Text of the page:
The German government has agreed to double to 110m euros (£93m, $147m) its annual funding for home care for survivors of the Holocaust.
The change takes into account "the sharply increased need for home care", Germany's finance ministry says.
Meanwhile, German President Christian Wulff visited the monument marking the 1943 Warsaw Jewish ghetto uprising.
His visit came exactly 40 years after Chancellor Willy Brandt fell to his knees there in a sign of remorse.
The chancellor's gesture in 1970 was seen as a symbolic attempt to rebuild ties with Eastern Europe as well as a plea for forgiveness.
For three weeks in April 1943, Jewish fighters held out as the Nazis began to liquidate the ghetto, from where 300,000 Jews had already been transported to the Treblinka death camp.
Mr Wulff described how, at the age of 11, he had been deeply affected by Willy Brandt's "great gesture" at the Warsaw memorial.
He and Polish President Bronislaw Komorowski laid wreaths both there and at a monument to the 1944 failed Warsaw uprising in which more than 200,000 people died.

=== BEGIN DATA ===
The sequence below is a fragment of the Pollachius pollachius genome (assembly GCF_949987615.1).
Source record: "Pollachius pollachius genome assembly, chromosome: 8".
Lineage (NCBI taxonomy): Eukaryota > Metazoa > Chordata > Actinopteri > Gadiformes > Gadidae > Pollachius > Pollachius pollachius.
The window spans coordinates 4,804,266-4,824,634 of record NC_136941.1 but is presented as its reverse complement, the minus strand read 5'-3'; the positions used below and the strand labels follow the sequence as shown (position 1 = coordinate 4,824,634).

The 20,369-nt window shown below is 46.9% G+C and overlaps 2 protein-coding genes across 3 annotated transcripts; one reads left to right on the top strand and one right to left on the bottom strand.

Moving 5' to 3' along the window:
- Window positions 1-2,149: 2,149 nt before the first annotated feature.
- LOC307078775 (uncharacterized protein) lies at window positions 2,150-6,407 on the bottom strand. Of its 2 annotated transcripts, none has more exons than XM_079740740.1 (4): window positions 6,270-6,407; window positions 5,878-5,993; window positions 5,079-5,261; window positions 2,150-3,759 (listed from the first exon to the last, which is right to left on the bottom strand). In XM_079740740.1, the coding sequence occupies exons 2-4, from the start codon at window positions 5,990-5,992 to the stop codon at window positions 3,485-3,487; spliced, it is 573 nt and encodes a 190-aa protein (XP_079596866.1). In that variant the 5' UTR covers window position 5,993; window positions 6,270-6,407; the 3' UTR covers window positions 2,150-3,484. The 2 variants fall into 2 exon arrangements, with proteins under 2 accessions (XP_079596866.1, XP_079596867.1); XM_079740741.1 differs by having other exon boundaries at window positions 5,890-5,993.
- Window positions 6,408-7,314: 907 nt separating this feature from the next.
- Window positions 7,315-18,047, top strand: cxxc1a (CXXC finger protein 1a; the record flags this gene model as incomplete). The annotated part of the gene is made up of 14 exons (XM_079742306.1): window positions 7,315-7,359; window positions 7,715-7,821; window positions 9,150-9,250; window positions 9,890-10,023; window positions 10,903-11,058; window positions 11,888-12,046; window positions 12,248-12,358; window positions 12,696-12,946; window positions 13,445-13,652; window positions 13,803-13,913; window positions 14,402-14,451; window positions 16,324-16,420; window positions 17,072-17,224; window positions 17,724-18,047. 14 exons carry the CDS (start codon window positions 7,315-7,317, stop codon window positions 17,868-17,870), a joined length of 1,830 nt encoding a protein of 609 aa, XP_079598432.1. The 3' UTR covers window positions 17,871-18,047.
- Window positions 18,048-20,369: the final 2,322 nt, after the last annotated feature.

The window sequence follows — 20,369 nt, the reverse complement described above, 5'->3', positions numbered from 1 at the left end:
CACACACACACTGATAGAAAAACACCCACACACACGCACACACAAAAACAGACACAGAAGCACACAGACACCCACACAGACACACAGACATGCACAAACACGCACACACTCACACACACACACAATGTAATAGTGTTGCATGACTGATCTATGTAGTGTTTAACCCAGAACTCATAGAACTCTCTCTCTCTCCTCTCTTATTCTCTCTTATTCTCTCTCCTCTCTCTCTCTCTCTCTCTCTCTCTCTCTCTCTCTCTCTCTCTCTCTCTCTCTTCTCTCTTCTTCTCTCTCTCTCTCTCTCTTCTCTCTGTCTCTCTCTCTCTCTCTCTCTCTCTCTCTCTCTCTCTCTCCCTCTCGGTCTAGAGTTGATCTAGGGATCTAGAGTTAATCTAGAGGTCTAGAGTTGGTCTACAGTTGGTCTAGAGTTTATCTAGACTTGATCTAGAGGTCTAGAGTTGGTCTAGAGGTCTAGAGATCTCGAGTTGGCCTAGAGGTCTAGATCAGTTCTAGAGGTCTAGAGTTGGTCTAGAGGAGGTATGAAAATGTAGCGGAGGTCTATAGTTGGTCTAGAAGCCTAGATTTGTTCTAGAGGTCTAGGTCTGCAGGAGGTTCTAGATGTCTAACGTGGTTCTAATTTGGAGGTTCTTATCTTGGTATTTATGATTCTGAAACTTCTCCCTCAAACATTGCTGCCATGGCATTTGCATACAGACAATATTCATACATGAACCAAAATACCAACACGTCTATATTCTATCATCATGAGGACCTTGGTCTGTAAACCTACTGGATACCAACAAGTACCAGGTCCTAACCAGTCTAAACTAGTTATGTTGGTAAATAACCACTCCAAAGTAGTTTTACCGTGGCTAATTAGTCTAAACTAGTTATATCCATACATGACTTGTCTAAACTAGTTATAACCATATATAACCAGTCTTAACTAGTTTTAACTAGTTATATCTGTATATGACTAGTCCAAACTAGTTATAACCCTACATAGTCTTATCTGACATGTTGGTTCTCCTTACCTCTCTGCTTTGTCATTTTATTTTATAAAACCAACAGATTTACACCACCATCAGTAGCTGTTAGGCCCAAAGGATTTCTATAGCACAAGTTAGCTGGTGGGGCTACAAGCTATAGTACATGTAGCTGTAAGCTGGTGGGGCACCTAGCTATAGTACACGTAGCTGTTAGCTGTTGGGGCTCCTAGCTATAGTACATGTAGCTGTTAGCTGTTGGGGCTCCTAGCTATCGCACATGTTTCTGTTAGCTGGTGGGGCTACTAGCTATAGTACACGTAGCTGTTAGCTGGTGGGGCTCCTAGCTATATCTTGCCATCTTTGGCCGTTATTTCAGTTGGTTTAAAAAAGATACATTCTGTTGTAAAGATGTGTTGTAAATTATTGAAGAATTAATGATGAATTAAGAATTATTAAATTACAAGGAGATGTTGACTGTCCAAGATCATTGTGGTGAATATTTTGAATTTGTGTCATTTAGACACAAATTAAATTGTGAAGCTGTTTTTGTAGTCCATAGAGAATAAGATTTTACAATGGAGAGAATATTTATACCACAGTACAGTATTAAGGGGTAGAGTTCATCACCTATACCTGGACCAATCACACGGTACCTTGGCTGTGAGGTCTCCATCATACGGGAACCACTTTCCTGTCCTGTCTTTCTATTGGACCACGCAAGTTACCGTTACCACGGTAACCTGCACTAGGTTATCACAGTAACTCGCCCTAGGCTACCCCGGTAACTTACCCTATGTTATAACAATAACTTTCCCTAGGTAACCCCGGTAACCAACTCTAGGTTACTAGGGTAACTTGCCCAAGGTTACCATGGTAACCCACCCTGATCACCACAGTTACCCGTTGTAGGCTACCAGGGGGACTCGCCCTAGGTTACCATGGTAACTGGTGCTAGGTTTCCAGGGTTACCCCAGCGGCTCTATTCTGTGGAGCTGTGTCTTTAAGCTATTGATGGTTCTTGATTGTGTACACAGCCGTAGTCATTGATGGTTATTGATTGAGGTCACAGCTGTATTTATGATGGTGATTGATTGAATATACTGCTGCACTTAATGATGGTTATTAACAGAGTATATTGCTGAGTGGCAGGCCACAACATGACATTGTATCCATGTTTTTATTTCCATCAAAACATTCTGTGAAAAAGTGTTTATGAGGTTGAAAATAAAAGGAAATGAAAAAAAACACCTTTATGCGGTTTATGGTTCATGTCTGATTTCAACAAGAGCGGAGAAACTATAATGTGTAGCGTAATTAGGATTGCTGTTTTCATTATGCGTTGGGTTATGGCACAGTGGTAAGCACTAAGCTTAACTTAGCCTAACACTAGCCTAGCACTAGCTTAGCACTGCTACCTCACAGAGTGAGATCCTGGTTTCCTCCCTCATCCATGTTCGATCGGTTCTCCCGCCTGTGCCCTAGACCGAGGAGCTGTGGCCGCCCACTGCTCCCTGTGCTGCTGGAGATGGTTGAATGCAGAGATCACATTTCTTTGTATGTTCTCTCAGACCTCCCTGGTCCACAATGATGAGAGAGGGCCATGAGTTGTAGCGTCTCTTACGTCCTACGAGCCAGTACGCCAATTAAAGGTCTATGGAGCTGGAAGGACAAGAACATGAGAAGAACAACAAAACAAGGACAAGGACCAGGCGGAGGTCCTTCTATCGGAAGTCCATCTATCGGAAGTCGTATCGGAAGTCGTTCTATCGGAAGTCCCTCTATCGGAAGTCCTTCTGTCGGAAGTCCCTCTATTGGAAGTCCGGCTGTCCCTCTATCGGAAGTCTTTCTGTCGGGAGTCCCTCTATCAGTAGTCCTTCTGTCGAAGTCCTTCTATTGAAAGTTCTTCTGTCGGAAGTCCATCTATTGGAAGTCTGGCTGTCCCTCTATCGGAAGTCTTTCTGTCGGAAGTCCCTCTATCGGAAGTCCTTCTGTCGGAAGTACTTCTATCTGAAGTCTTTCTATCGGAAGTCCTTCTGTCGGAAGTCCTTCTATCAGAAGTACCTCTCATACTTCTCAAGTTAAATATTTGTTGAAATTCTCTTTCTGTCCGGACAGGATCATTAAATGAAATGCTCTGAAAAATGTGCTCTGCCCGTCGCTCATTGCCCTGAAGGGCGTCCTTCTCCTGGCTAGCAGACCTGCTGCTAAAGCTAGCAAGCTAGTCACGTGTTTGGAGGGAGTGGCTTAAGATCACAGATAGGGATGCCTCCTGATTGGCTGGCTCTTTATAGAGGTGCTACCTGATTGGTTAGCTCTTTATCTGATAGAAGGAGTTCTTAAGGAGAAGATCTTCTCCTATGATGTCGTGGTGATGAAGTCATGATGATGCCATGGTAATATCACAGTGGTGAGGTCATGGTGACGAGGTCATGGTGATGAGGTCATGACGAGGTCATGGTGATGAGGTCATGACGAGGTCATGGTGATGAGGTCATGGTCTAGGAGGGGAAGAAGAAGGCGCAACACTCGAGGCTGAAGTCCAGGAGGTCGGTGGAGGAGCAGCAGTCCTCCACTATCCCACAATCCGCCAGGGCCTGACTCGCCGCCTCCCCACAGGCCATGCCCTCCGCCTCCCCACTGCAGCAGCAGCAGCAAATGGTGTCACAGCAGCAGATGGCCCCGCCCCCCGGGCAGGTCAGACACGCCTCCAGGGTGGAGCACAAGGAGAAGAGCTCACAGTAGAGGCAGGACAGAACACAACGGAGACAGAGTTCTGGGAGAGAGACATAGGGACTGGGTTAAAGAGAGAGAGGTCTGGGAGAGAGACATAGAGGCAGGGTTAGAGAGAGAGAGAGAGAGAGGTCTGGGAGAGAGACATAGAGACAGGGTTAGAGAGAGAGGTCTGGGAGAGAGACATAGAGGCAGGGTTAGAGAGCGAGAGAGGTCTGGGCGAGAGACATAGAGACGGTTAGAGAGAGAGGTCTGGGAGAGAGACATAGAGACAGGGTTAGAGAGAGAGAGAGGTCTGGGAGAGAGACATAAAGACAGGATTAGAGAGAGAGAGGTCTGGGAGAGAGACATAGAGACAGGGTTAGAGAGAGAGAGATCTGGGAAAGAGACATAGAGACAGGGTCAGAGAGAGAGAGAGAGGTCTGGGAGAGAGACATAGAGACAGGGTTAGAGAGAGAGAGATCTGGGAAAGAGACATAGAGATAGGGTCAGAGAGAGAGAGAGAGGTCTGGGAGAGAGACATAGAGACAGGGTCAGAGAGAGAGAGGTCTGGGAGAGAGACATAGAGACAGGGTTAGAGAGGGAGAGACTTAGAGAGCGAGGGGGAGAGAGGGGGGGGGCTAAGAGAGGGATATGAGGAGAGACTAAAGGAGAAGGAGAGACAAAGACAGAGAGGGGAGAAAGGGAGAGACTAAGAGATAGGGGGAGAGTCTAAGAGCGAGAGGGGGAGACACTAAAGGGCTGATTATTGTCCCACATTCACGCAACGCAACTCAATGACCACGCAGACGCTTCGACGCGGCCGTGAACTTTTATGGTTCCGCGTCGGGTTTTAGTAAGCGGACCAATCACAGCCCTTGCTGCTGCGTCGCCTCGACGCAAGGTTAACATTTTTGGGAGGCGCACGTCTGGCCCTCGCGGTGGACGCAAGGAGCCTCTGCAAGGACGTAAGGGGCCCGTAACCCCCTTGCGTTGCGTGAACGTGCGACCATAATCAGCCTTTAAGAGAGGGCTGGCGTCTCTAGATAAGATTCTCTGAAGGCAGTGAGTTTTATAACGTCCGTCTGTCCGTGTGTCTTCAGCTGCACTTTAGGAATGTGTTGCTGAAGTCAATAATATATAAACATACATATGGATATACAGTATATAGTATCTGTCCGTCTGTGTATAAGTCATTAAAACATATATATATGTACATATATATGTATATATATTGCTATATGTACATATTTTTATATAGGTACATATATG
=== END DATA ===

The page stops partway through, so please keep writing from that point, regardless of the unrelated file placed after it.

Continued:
The money paid by the German government to Holocaust survivors is distributed to 32 countries by the New York-based Conference on Jewish Material Claims Against Germany.
"Germany has been exemplary in facing its past, and the government has demonstrated its commitment to alleviating the plight of elderly victims who need the care that these funds will provide," the organisation said in a statement.
Once the increase in German funding is ratified by parliament, the money will go towards in-home nursing as well as help with eating, dressing and bathing.
Last month 17 people, including six who worked for the Claims Conference, were charged with the theft of $42m of German funding between 2000 and 2009.
The group detected the fraud itself and alerted the FBI.